Aaron Kim – Orange County Registry
The moment is something Aaron Kim says he will never forget.
At the suggestion of his mother, the violinist began performing in 2019 at St. Jude Medical Center as a volunteer with the hospital’s lobby wards, surgical waiting room, and music therapy program. He had already visited rest and retirement homes.
Kim recalled how, in his second week at St. Jude, he finished a Bach piece when an elderly woman in a wheelchair approached him and held his hand. She said, “Don’t waste this.
He thought about what she meant. The talent? The opportunity? He expected to see her again the following week, but she did not return. He later learned that she had died.
He made a wish: “For her, I’m not going to ruin this.”
This story and what it stands for – her heart and passion – was one of the reasons the judges named 18-year-old Kim Artist of the Year for Instrumental Music.
“He really saw a path for himself,” said David Scott, adjunct professor at Chapman University’s conservatory of music.
Gary Gopar, head of the music department at Cypress College, commented on what he called Kim’s “star power.”
“However he uses it, if he sticks to it, he will succeed.”
Kim, a senior at Valencia High, had started playing the piano at age 5 and started performing at a young age. He had a talent for it, but no real passion. “All I focused on was hitting the right notes and getting the performance over with,” he wrote of himself.
But then, still young, his mother took him to an introductory violin lesson. Walking through a huge hall, “I heard the beautiful sound of a man playing hymns on the violin.”
From the first time Kim learned to hold the bow, her path was set. “I remember wanting to make music and being inspired to do it.”
He placed first or second in a variety of solo and ensemble competitions. He has been first violin of the Sinfonia Orchestra of Valencia since his second year and has also been a conductor during rehearsals.
Playing the violin brings him joy and calms him. Especially the music of Johann Sebastian Bach.
“Bach,” he told the judges, “is like my therapist who is available 24/7. And he doesn’t charge anything.
Kim isn’t shy about reaching out to those he can learn from. Out of the blue, he said, he decided to email a violin professor at Vanderbilt University’s Blair School of Music. Professor Cornelia Heard responded by meeting him in a few Zoom sessions.
Kim plans to double major in music and psychology. He is an only child whose parents give him loving advice and support. His father, he says, gave him this sage advice, words similar to what the old woman from St. Jude shared with him:
“Failure is only failure if you decide to give up.”
Instrumental Music Finalists
Instrumental music is divided into four specialties: jazz, piano & strings, winds & percussion, world/cultural & commercial music. In addition to Artist of the Year, judges selected finalists in each category.
Jazz: Max Nguyen, 17, senior at Los Alamitos High. In addition to his drums, Nguyen brought in a bassist and piano player to play Cole Porter’s “What Is This Thing Called Love” and Wayne Shorter’s “Adam’s Apple” for the judges. He talked about Chick Webb and Gene Krupa. But his awareness of jazz’s roots — stretching beyond New Orleans in the early 20th century to enslaved African Americans — particularly impressed Gary Gopar, who leads the jazz band at Cypress College. “It blew my mind,” Gopar said.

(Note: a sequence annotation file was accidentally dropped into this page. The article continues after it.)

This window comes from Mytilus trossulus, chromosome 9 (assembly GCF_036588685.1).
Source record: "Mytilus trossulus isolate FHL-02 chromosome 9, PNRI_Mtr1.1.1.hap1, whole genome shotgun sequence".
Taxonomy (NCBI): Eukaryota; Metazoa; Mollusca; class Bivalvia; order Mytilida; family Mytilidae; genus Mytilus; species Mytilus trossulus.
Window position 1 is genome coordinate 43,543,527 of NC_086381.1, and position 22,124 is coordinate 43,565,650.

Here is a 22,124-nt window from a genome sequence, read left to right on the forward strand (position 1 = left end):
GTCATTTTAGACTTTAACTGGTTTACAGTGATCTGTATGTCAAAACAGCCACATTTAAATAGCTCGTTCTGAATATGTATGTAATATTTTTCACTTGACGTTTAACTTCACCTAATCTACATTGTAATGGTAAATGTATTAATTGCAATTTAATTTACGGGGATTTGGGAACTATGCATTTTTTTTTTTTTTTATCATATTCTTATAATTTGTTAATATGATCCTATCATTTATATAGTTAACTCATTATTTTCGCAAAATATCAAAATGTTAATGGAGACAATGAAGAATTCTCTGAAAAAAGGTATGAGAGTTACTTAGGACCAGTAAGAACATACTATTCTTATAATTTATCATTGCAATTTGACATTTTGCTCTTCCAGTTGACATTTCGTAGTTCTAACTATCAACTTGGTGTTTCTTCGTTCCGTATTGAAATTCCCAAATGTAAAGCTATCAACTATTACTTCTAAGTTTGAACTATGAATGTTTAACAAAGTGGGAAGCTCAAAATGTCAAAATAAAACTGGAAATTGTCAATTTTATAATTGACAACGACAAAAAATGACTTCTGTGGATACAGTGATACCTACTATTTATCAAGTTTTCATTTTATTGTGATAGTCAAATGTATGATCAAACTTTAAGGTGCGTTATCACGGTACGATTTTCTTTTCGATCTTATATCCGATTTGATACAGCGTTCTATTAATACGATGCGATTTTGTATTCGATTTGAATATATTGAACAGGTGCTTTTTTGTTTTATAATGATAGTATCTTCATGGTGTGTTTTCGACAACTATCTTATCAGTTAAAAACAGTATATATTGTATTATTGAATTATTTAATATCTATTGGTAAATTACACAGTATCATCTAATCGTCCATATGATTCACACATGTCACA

Piano & strings: Angela Lee, 17, senior at Pacific Academy. She sat quietly in calm calm at the piano for long seconds before her hands moved gracefully to the keys. He is someone who invests himself in his art, and not only on the piano. Two years ago, Lee co-founded the Opus Music Foundation, a non-profit organization to train young musicians and help them become well-rounded artists through free master classes and competitions. His thought: “Why don’t we all have the same opportunity?”
Winds & percussion: Esther Kim, 18, Woodbridge High School. His instrument, the clarinet. Two of them – an A clarinet and a Bb clarinet. Music, classical concertos. The response to her performance by Jim Kollias, musical director of Beckman High? Applause. “You have such a presence,” Kollias, himself a clarinetist, told him. She wanted to go to UCLA to pursue a musical education. She entered, planning a career as a professional musician and music teacher.
World/cultural & commercial music: Miguel Angel Tiscareno, 16, junior at Capistrano Valley High. His joy in playing the Mexican music of his heritage – corridos, norteños, polkas and cumbias – leapt from his accordion and from the lyrics he sang in Spanish. “I love this music,” he said. “I love how it goes back to my roots.” He performs at birthday parties and religious gatherings, quinceañeras and weddings. Also trained in piano and violin, Tiscareno aspires to become a musical director. And to write and preserve the music of his culture.